Ig Nobel – highlighting humorous and unexpected science


Imagine yourself banging your head against a tree over and over – it is not a very pleasant proposal. However, woodpeckers constantly hammer into trees without getting brain injuries. So how is it possible for the woodpecker to do this? Studies of its head anatomy revealed many mechanisms that prevent brain damage. This discovery awarded, in 2006, Ivan R. Schwab and Philip R.A. May an Ig Nobel Prize in the category of ornithology.

 

The same year a study about “why, when you bend dry spaghetti, it often breaks into more than two pieces” earned Basile Audoly and Sebastien Neukirch the Ig Nobel physics Prize. The Ig Nobel peace Prize went to Howard Stapleton for “inventing an electromechanical teenager repellant”, and the Ig Nobel acoustics Prize was received by D. Lynn Halpern, Randolph Blake and James Hillenbrand for “conducting experiments to learn why people dislike the sound of fingernails scraping on a blackboard”.

 

The Ig Nobel prize was initiated by Mark Abrahams in 1991. Since then, ten Prizes are yearly handed out in various categories, which include but are not limited to, peace, literature, physics, medicine and chemistry. Although the Ig Nobel Prize can be seen as a parody of the Scandinavian Nobel prize, it is not aiming at ridiculing science. Instead, it “honors achievements that first make people laugh, and then makes them think”. The Ig Nobel Prize highlights discoveries that seem trivial or ridiculous but actually reveal humorous and unexpected findings (which might turn out to be important down the road). It is a reminder to stay open minded and not to (prematurely) dismiss studies and discoveries that seem improbable or absurd. In the case of the woodpecker study, understanding the mechanisms that protect the woodpecker might help us to develop completely new ways to protect ourselves from brain damage.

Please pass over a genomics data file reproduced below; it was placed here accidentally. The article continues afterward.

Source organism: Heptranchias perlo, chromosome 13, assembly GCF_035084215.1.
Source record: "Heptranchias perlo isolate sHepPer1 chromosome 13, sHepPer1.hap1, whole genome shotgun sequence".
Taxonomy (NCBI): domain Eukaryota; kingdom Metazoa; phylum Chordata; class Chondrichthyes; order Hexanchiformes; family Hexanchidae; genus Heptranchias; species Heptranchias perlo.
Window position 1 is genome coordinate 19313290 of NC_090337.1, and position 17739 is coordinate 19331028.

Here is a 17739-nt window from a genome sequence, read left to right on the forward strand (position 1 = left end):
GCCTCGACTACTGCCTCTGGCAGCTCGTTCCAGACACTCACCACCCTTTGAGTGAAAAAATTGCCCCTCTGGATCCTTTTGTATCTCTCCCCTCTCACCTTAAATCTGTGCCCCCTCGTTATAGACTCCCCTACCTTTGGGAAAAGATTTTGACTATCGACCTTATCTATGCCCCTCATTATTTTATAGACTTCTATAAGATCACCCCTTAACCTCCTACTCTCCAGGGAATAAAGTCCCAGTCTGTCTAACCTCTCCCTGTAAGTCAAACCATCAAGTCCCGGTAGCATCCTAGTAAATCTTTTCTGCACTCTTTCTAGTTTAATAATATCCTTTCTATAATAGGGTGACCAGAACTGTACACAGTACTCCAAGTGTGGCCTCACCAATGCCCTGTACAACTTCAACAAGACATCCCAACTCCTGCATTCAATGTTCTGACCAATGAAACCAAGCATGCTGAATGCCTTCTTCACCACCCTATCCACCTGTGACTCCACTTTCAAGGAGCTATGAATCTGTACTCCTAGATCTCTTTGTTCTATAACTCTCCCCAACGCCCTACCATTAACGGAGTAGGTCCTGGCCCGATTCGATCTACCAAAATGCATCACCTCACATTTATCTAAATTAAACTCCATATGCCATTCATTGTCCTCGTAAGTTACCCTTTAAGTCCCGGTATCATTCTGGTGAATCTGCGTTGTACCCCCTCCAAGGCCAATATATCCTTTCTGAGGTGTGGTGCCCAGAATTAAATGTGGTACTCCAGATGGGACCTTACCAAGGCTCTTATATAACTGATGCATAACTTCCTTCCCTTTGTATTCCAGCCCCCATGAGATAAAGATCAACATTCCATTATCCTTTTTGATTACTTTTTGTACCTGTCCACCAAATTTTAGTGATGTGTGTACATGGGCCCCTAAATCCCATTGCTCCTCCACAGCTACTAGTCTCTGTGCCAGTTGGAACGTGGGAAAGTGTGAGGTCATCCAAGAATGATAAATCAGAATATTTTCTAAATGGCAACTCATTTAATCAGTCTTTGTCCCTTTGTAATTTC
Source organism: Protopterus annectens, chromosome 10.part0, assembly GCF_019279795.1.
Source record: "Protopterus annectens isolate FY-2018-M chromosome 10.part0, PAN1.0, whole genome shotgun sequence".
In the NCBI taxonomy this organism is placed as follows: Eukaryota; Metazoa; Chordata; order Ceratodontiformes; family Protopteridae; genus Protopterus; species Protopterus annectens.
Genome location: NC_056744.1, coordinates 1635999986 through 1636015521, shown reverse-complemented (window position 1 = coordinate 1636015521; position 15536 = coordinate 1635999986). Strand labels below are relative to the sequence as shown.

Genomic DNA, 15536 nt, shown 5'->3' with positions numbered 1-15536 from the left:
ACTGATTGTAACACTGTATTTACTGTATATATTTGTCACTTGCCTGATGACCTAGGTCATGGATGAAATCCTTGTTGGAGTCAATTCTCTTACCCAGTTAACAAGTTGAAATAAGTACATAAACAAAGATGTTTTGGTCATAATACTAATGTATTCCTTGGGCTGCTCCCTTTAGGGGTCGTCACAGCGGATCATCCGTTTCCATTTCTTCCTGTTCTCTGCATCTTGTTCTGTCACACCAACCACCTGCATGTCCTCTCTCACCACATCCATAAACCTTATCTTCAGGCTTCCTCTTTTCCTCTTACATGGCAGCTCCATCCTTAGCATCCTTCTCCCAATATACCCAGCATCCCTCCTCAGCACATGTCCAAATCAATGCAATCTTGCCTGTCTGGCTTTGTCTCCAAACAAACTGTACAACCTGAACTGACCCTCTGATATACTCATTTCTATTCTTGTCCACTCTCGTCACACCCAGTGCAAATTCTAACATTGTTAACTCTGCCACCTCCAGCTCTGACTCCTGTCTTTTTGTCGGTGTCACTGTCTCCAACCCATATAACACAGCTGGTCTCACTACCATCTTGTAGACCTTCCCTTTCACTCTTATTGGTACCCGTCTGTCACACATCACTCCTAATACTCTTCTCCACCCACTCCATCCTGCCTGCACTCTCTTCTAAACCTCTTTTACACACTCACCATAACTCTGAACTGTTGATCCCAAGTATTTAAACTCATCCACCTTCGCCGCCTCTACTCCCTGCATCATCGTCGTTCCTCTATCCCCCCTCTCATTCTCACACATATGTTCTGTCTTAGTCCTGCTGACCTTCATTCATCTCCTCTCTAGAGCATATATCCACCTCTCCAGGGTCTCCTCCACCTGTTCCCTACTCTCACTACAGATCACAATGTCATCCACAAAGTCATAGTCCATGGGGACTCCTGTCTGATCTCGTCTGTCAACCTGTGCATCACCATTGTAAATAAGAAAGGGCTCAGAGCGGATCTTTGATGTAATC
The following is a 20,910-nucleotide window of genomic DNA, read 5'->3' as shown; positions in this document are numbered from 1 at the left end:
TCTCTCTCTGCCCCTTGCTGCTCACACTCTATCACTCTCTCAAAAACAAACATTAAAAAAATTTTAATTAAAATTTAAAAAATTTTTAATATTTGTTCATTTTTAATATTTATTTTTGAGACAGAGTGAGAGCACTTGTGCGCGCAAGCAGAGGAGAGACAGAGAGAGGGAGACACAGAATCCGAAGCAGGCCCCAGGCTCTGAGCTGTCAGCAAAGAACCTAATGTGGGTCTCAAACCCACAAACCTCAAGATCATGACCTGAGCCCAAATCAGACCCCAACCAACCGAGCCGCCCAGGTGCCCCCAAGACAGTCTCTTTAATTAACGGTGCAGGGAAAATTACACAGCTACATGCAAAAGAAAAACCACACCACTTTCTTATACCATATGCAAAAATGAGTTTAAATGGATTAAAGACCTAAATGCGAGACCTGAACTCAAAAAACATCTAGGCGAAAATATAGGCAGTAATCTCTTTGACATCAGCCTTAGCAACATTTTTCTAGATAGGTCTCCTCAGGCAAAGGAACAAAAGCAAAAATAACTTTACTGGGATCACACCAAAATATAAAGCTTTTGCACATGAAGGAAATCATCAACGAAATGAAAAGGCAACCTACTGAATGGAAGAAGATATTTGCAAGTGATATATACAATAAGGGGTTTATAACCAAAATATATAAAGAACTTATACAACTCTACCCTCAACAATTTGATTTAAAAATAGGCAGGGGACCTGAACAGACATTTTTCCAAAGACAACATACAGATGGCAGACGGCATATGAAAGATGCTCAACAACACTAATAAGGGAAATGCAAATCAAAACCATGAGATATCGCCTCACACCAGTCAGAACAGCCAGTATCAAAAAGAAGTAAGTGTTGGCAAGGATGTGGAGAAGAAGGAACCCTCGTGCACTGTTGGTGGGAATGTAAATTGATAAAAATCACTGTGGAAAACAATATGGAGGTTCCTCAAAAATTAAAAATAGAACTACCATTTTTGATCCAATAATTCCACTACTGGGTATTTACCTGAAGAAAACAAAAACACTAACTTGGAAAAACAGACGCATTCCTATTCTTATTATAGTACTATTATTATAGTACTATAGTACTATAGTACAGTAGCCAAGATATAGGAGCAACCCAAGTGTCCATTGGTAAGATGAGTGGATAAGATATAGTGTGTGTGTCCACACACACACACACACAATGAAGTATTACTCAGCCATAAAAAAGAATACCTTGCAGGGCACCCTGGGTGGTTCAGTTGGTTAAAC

Not only anatomical studies of birds have been rewarded with the Ig Nobel Prize. In another study, awarded with the Ig Nobel biology Prize in 2003, Kees Moeliker observed and documented homosexual necrophilia in the mallard duck.

 

This year the 24th Ig nobel ceremony will be held on 18th of September in Harvard’s Sanders Theater (Cambridge, MA, USA) and the winners will receive their prizes directly from genuine Nobel Laureates. Don’t miss it; you can follow it live on the webpage for Improbable research.

Image header credits royalty free

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About Monika Abramczuk

Monika is a scientist currently exploring brain development in the fruit fly. When not engaged in research, she likes to read spy thrillers, drink tea and travel.

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